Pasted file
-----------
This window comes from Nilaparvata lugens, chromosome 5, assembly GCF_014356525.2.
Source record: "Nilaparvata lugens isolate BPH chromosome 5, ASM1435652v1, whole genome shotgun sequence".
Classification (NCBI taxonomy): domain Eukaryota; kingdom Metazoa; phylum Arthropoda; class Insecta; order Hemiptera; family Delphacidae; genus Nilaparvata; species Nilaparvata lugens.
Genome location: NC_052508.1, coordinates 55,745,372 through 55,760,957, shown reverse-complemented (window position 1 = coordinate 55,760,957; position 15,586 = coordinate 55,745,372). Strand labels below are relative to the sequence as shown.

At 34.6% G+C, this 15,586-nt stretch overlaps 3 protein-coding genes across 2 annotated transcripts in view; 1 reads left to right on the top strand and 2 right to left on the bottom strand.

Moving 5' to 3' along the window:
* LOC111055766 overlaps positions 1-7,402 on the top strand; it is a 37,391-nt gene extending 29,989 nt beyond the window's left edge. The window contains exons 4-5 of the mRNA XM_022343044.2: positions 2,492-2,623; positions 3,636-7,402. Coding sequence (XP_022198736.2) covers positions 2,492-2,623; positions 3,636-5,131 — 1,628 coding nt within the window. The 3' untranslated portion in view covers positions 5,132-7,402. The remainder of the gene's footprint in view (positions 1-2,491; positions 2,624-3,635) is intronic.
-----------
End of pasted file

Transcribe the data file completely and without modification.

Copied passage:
This window comes from Nilaparvata lugens, chromosome 5, assembly GCF_014356525.2.
Source record: "Nilaparvata lugens isolate BPH chromosome 5, ASM1435652v1, whole genome shotgun sequence".
Classification (NCBI taxonomy): domain Eukaryota; kingdom Metazoa; phylum Arthropoda; class Insecta; order Hemiptera; family Delphacidae; genus Nilaparvata; species Nilaparvata lugens.
Genome location: NC_052508.1, coordinates 55,745,372 through 55,760,957, shown reverse-complemented (window position 1 = coordinate 55,760,957; position 15,586 = coordinate 55,745,372). Strand labels below are relative to the sequence as shown.

At 34.6% G+C, this 15,586-nt stretch overlaps 3 protein-coding genes across 2 annotated transcripts in view; 1 reads left to right on the top strand and 2 right to left on the bottom strand.

Moving 5' to 3' along the window:
* LOC111055766 overlaps positions 1-7,402 on the top strand; it is a 37,391-nt gene extending 29,989 nt beyond the window's left edge. The window contains exons 4-5 of the mRNA XM_022343044.2: positions 2,492-2,623; positions 3,636-7,402. Coding sequence (XP_022198736.2) covers positions 2,492-2,623; positions 3,636-5,131 — 1,628 coding nt within the window. The 3' untranslated portion in view covers positions 5,132-7,402. The remainder of the gene's footprint in view (positions 1-2,491; positions 2,624-3,635) is intronic.